[Taxacom] Recent transPacific rafting due to tsunami

John Grehan calabar.john at gmail.com
Mon Dec 21 13:40:24 CST 2020


What I find really interesting about Hawaii is that it provides such a
classic example of metapopulation survival of taxa within the Pacific basin
with ample geological evidence in the form of many nearby guyots and the
former movement of oceanic plateaus.  There are also many patterns of
parallel allopatric relationships involving Hawaii that make sense in terms
of former widespread ancestral distributions - such as Monarcha
flycaters (birds) and Cyrtandra (violets) to mention just two. You would
think that birds could just get about anywhere, and certainly strays often
do. But here is a bird and plant group with the same Pacific pattern of
biogeography and each having its own allopatric subclades. I know, I know,
maybe the both rafted together all over the place (pity the parrot did not
survive on the Kon Tiki).

On Mon, Dec 21, 2020 at 2:20 PM Richard Pyle <deepreef at bishopmuseum.org>
wrote:

> OK, so our disagreement is purely semantic, then.  I can live with that.
>
>
>
> Richard L. Pyle, PhD
> Senior Curator of Ichthyology | Director of XCoRE
>
> *Bernice Pauahi Bishop Museum*
>
> 1525 Bernice Street, Honolulu, HI 96817-2704
>
> Office: (808) 848-4115;  Fax: (808) 847-8252
>
> eMail: deepreef at bishopmuseum.org
>
> BishopMuseum.org <http://hbs.bishopmuseum.org/staff/pylerichard.html>
>
> *Our Mission: Bishop Museum inspires our community and visitors through
> the exploration and celebration of the extraordinary history, culture, and
> environment of Hawaiʻi and the Pacific.*
>
>
>
> *From:* John Grehan <calabar.john at gmail.com>
> *Sent:* Monday, December 21, 2020 9:04 AM
> *To:* Richard Pyle <deepreef at bishopmuseum.org>
> *Cc:* Taxacom <taxacom at mailman.nhm.ku.edu>
> *Subject:* Re: [Taxacom] Recent transPacific rafting due to tsunami
>
>
>
>
>
> Hi Rich, See below
>
> “John -- I assume your arguments apply only to larger terrestrial
> organisms, correct?”
>
> No
>
> “Those of us who work on marine organisms with planktonic larvae have
> seen plenty of evidence of "rare" dispersal events in the form of
> singletons that appear outside their range, often as juveniles.”
>
> Sure, one sees the same thing with many organisms – birds, butterflies,
> fish, snails etc.
>
> “Even in my own tiny lifetime, I've personally witnessed two cases where
> a species previously absent from a locality (based on extensive historical
> surveys) became established in large numbers. Unless they were brought by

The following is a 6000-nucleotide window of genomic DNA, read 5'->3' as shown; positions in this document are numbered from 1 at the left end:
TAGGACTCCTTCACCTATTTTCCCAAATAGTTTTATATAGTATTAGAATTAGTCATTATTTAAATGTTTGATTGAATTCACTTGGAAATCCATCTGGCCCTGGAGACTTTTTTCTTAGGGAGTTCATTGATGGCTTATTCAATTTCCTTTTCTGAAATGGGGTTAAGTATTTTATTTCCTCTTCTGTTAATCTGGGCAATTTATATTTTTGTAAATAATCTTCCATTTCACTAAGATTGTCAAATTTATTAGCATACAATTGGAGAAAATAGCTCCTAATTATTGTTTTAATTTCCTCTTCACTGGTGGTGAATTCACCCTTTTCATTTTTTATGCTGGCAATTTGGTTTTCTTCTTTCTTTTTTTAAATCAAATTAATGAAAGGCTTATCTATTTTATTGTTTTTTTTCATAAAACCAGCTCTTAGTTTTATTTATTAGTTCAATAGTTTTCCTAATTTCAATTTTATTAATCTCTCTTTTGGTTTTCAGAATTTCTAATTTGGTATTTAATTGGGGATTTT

> humans (which they weren't), then the only rational explanation is that
> they arrived by chance dispersal events.”
>
> I would see this as normal ecological dispersal where species may exist as
> metapopulations encompassing different localities, coming or going from
> individual localities. Ecological dispersal is an empirical and observable
> phenomenon by which ranges may expand or be maintained.
>
> “Hawaii is home to some of the world's highest rates of endemism among
> coral-reef fishes. Most of these species have their closest relatives
> elsewhere in the Pacific. I guess you could argue that all these species
> were at one time widely distributed with regular/frequent gene flow, and
> then only later became isolated from each other and diverged.  But that
> scenario differs from "chance dispersal" only in degree, not in kind.”
>
> The difference here is not about chance dispersal, but about ecological
> dispersal over the ancestral range which explains the range, but not
> divergence of descendants.
>
> Among those of us who study coral-reef organisms, arguments that "there is
> no evidence for chance dispersal being the mechanism for the origin of
> allopatry" sound a bit like arguments that "there is no evidence for
> evolution by natural selection", or "there is no evidence for plate
> tectonics".
>
> My challenge was for those who invoke unique chance dispersal to explain
> allopatry to provide some evidence. Instead I just get rhetoric or
> repeating of assertions.
>
> “None of us can be certain about events that purportedly happened in the
> past (gene frequencies shifting over time as a result of selection
> pressure, continents moving, rare events allowing organisms to expand their
> range then become cut off from source populations, etc.)  But at a certain
> point, it just seems silly to assume that such things did not happen.”
>
> I'm not assuming anything of the sort. The underlying issue here is that
> people repeatedly invoke one off chance events to explain allopatry without
> providing an empirical foundation. When the BM says 'we know' that monkeys
> voyaged over the Atlantic it is engaging in twaddle.
>
> Cheers,
>
>
>
> John Grehan
>
>
>
>


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